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Reviews » DVD Video Reviews » The Wind Will Carry Us
The Wind Will Carry Us
New Yorker Video // Unrated // September 17, 2002
List Price: $29.95 [Buy now and save at Amazon]
Review by Holly E. Ordway | posted January 5, 2003 | E-mail the Author
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The movie

The Wind Will Carry Us, a film by Abbas Kiarostami, brings viewers to a place far off the beaten track: a small, rural village in Iran, with its houses nestled up to the hills, and reached by a narrow, winding dirt road through the endless fields all around. The film opens with a car rattling over this road, filled with a group of men who are visiting the town for a specific (but unstated) purpose. The main thrust of the film is what the protagonist sees, hears, and experiences, as he wanders around the town. The problem is that nothing actually happens, or at least nothing that is understandable to a viewer outside Iranian culture.

Well into the film, after the protagonist has wandered around the town and chatted with various and sundry of its inhabitants, and frantically rushed out of town several times to take calls on his cell phone, it becomes reasonably apparent that he and his crew (whose voices we hear, but whom we never see) want to film a local ceremony surrounding the death of an old woman who lives in the town. This old woman, however, stubbornly clings to life, leaving the protagonist to cool his heels in frustration.

This extremely thin thread of narrative is weakened further by the lack of context about what's going on. He's there to film something... but what, exactly, is he there to  film? Is this a hidden ritual (hence the secrecy of the film crew's intentions) or just something that hasn't been recorded before? Are these professionals, or amateurs? (They certainly don't seem to be very organized or to have brought many supplies, and the protagonist seems to treat his camera as an afterthought). What explains the striking difference in clothing between the locals in their traditional clothing and the protagonist in his Western-style shirt and jeans? What does the clothing tell us about class or religious differences, and how does it influence what's going on? Why do the locals call the protagonist "engineer"? I ended up with many more questions than answers with regard to the film, and I suspect that my appreciation of the film was significantly reduced by my lack of context to pick up the cultural cues that would have (no doubt) answered many of these questions.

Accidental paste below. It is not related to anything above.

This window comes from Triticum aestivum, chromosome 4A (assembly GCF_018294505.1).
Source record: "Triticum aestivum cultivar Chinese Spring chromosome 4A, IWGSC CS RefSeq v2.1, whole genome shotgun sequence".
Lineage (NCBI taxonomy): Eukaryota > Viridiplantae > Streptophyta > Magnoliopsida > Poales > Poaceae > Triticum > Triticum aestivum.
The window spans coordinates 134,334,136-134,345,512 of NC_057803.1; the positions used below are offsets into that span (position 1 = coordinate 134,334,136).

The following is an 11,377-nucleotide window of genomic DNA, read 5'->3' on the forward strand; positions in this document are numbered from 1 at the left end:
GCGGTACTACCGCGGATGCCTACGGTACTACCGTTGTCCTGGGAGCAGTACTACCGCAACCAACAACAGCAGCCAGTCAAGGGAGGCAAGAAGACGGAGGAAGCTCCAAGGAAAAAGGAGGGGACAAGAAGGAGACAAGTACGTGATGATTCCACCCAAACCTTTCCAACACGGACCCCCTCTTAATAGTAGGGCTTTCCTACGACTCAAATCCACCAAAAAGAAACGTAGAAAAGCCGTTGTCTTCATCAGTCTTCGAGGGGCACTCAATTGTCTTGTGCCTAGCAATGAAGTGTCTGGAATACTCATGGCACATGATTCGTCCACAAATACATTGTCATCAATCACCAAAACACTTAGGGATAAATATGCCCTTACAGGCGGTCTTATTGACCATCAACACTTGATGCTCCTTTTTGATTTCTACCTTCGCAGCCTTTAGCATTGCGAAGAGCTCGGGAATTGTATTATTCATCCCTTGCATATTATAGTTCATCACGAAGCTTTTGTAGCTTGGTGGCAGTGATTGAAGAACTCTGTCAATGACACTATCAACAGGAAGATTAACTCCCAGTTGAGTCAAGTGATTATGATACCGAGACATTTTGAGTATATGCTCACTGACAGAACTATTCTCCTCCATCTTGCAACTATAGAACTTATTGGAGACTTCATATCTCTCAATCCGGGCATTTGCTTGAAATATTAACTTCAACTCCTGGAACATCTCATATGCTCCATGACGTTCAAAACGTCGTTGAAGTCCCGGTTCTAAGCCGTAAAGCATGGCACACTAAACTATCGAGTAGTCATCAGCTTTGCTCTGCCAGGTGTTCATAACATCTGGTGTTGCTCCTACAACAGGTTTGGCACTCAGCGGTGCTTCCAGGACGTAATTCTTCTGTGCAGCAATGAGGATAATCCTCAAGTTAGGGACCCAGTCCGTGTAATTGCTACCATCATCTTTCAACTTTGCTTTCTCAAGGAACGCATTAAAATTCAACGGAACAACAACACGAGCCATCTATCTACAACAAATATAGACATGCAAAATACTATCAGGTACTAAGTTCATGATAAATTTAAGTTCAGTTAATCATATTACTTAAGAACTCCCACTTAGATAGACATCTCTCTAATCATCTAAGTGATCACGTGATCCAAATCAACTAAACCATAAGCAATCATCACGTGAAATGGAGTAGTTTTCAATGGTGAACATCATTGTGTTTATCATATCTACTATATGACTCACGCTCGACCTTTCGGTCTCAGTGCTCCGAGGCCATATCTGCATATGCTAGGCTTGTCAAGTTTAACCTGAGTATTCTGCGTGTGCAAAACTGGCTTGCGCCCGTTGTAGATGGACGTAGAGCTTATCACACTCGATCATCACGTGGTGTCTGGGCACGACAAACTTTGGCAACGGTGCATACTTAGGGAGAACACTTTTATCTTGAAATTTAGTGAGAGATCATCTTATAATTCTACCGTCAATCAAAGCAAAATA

The film does a good job of setting the "hook" of interest, with the lush shots of the Iranian scenery, the multileveled, interconnected adobe houses that form a maze-like community, and the snippets of conversation with the inhabitants of the town. But with the audience on the hook, the film never reels us in; we remain outside the world of the story, our interest present but waning as the film rolls slowly to the end of its running time.

The DVD

Video

The Wind Will Carry Us is presented in a very attractive anamorphic widescreen transfer, presenting the film it its original 1.85:1 aspect ratio. The main flaw of the transfer is the presence of heavy edge enhancement, but the transfer is extremely good in all other respects. The print is very clean, with essentially no noise appearing in the image, even in striking one-color shots such as the blue sky where any noise would be very obvious; the print is also free of scratches or other flaws.

Colors are very nicely represented here. The dominant tones in the film's color palette are brown, gold, and tan, which come across with a warm, rich glow; black is also used heavily and is appropriately dark. Other colors are used sparingly but for good effect, and are vivid and attractive.

The Wind Will Carry Us has optional English subtitles, which are some of the best I've seen lately. Not only is it possible to view the film without subtitles if desired, but the subtitles themselves are very clear, presented in white with black shadowing so that they're readable on both dark and light backgrounds. The subtitles appear to be well-written and are free of spelling or typographical errors.

Audio

The soundtrack for The Wind Will Carry Us is a pleasant-sounding 2.0 Farsi track. For the most part, the track focuses on the dialogue, which appears to be clear and distinct even when several people are speaking at the same time. Music is subtly included as an environmental effect, from characters playing music at various places in the village. All in all, it's a gentle and generally pleasing soundtrack.

Extras

The DVD for The Wind Will Carry Us has a trailer for the film itself (whose poor condition demonstrates how much the film must have been cleaned up for the DVD transfer), and several trailers for other New Yorker Video films: A Love Divided, Taboo, Paragraph 175, and L.I.E.

Final thoughts

The Wind Will Carry Us is quite good at evoking a different culture, that of rural Iran; I enjoyed watching it simply as a glimpse of a world that's strikingly different from anywhere I've lived or visited. But as a story, it falls short because it fails to move beyond setting and mood; it never lets provides an access into the meaning of the film for viewers of a different culture. Given its limited audience appeal but its good-quality transfer onto DVD, The Wind Will Carry Us is an excellent rental choice for viewers interested in a glimpse into a very different culture.

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